1. Archive

Against Israel's interest

President Bush isn't willing to place meaningful sanctions on Israeli Prime Minister Ariel Sharon for aggressive, counterproductive actions that violate the president's own road map for peace. Leading Washington Democrats pander to Sharon and the domestic pro-Israel lobby at least as assiduously as the president does. With Israel's dominant benefactor abdicating its responsibility, it falls on Israelis themselves to check Sharon's worst impulses.

Israel's top-ranking soldier did just that last week. Speaking out in a manner that he knew would jeopardize his career, Lt. Gen. Moshe Yaalon, the military's chief of staff, warned that Sharon's increasingly tough line against the Palestinians runs counter to Israel's "strategic interest" because "it increases hatred for Israel and strengthens the terror organizations."

Yaalon criticized the broad curfews and travel restrictions imposed on peaceful Palestinians. He also blamed Sharon for failing to offer any concessions that could have salvaged the short-lived government of Palestinian Prime Minister Mahmoud Abbas, who offered brief hope for moving beyond the corrupt, bloodstained misrule of Yasser Arafat.

Yaalon is not the first Israeli soldier to balk at Sharon's heavy-handedness. Twenty-seven Israeli air force pilots recently staged an unprecedented protest, refusing to fly what they condemned as immoral air strikes in the West Bank and Gaza Strip that unnecessarily endangered innocent civilians in the course of targeting suspected terrorists.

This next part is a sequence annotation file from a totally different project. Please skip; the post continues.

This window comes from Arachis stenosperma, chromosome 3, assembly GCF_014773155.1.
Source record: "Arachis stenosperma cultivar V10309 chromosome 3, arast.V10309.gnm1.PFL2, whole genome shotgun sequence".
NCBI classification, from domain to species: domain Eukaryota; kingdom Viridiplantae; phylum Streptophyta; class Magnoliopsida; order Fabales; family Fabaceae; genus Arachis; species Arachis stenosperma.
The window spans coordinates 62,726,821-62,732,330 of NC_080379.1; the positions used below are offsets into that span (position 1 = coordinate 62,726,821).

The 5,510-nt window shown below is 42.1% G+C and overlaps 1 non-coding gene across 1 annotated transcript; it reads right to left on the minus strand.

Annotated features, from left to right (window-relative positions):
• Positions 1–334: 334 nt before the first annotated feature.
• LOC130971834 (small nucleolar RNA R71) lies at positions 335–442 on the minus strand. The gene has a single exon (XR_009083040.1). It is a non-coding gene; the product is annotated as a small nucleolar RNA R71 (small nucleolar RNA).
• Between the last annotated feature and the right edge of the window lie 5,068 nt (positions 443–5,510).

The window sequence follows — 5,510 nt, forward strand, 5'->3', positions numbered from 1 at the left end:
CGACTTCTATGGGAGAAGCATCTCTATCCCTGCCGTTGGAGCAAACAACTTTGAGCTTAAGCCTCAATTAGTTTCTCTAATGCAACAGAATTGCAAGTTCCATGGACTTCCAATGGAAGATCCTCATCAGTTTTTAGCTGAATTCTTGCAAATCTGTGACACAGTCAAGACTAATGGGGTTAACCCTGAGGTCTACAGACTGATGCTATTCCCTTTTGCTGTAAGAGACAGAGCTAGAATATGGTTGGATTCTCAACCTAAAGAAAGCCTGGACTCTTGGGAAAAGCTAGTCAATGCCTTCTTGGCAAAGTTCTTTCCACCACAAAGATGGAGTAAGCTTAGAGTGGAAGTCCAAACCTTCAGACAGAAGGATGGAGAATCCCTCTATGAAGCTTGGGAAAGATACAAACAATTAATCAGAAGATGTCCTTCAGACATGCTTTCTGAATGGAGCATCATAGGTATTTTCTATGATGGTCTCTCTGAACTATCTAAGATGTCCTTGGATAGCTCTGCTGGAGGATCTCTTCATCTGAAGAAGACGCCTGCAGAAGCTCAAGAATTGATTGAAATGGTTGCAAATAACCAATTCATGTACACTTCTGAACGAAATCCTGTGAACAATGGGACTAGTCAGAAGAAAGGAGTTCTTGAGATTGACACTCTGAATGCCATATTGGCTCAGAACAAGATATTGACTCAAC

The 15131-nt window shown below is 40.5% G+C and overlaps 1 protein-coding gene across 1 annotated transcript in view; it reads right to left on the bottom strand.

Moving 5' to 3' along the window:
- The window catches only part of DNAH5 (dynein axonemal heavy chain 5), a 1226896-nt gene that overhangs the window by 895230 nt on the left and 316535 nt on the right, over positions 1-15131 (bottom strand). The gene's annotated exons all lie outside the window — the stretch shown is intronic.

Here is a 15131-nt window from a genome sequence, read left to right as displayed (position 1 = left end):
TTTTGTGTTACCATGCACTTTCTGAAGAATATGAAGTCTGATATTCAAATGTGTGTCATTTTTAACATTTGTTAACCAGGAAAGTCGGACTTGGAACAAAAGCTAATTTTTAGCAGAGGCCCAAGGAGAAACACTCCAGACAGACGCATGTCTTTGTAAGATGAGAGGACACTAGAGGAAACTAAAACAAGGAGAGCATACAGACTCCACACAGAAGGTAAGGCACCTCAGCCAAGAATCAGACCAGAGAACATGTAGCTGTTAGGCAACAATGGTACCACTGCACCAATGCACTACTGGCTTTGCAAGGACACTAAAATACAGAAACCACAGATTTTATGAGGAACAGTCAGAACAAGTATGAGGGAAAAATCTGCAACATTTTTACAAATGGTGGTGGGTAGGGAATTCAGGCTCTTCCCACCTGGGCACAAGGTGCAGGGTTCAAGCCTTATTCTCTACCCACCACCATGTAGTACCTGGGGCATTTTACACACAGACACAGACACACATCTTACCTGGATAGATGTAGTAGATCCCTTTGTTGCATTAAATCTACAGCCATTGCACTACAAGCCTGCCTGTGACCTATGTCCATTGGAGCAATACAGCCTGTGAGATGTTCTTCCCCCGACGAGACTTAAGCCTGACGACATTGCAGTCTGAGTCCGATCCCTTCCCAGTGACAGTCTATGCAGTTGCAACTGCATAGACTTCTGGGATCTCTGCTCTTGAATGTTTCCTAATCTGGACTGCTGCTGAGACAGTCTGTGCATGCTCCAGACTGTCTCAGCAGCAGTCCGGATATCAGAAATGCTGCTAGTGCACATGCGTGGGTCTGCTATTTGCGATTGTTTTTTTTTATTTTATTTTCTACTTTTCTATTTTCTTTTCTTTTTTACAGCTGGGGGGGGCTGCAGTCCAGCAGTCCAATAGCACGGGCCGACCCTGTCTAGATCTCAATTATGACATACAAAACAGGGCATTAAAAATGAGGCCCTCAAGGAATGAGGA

Sharon also has committed to more permanent provocations that violate the tattered road map. Over widespread objections, he has moved forward with a security fence that cuts deeply into the occupied territories. At the same time, he has approved the expansion of Israeli settlements that would have to be dismantled under any equitable peace plan.

Sharon has an obligation to take the most forceful actions necessary to defend his people and punish the terrorists responsible for an escalating series of attacks on innocent Israelis. However, the only hope for moving beyond the cycle of violence is for the Israeli government to couple those tough military and security policies with overtures that offer a path to peace for Palestinians who reject terrorism. Israel's democratic traditions also demand military actions conducted in a manner that does not descend to the depths of immorality of the nation's terrorist enemies.

Washington politicians are unwilling to hold Israel to that standard. Israel's Arab neighbors have no moral standing to do so. That leaves it to courageous Israelis such as Lt. Gen. Yaalon to stand up for their country's highest principles.